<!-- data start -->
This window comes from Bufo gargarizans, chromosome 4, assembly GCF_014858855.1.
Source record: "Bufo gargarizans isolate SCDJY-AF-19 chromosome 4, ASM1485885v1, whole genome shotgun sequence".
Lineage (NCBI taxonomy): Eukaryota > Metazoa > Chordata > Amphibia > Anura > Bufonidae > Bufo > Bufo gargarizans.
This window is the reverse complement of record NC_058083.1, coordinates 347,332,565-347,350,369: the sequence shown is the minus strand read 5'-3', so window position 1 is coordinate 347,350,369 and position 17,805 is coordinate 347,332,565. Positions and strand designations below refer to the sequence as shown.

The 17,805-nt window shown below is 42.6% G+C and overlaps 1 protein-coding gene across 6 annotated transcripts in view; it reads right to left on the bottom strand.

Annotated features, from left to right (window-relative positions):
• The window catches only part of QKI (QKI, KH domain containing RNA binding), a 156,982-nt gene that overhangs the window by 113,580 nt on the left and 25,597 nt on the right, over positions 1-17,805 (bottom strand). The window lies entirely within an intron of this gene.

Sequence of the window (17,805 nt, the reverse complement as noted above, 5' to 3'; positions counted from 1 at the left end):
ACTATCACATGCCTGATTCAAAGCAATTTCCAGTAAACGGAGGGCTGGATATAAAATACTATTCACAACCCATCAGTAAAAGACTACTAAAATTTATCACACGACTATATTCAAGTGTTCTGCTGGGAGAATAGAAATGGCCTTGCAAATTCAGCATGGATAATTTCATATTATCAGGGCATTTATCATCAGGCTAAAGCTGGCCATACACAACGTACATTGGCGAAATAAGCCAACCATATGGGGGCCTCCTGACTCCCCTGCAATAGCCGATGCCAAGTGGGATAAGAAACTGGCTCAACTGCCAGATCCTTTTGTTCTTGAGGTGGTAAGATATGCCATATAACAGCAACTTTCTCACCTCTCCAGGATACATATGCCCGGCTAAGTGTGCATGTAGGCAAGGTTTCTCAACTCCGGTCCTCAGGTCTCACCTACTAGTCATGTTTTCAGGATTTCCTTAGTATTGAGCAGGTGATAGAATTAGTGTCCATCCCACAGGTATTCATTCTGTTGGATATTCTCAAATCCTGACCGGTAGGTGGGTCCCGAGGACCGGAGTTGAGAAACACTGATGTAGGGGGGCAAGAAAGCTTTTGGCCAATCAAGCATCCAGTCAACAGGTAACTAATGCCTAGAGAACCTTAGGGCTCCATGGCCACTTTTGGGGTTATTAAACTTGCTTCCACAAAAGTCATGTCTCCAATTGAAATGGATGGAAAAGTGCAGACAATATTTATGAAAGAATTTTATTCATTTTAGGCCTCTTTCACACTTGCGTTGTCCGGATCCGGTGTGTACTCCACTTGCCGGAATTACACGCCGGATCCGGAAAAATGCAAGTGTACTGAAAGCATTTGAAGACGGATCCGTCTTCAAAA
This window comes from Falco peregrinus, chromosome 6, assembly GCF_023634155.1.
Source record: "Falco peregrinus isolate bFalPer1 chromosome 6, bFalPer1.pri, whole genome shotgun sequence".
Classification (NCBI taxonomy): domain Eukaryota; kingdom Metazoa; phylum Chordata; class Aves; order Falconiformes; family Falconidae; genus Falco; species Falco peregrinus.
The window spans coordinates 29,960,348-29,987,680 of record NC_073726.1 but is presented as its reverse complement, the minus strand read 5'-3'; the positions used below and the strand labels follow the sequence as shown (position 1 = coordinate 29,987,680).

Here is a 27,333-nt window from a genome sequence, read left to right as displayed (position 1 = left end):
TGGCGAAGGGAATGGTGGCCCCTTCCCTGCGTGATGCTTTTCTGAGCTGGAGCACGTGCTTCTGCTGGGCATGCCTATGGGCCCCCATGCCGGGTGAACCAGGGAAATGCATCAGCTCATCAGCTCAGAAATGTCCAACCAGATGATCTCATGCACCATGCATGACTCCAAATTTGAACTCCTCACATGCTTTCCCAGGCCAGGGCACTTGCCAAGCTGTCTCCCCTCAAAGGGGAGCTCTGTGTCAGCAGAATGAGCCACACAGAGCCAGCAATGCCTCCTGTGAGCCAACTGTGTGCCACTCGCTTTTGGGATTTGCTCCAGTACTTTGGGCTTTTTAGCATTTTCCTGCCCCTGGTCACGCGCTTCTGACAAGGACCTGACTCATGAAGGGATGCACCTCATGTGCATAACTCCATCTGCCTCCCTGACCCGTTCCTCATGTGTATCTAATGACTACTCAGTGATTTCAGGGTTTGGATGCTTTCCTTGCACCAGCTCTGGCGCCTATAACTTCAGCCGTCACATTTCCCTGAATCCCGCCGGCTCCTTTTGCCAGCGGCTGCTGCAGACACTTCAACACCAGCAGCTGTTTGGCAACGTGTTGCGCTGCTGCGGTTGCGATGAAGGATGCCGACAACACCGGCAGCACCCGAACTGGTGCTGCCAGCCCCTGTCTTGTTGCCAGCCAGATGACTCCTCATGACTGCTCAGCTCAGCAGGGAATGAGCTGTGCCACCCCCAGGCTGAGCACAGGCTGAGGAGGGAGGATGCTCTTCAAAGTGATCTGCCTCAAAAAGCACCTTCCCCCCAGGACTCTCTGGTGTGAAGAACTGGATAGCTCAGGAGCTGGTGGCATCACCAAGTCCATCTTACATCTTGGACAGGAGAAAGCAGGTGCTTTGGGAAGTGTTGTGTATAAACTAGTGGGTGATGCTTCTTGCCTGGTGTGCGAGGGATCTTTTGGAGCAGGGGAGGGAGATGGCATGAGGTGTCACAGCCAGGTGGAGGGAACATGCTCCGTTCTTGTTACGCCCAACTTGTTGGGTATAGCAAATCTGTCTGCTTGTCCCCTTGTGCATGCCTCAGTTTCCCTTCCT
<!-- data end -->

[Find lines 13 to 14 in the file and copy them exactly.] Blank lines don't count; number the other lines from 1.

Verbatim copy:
The window spans coordinates 29,960,348-29,987,680 of record NC_073726.1 but is presented as its reverse complement, the minus strand read 5'-3'; the positions used below and the strand labels follow the sequence as shown (position 1 = coordinate 29,987,680).

Here is a 27,333-nt window from a genome sequence, read left to right as displayed (position 1 = left end):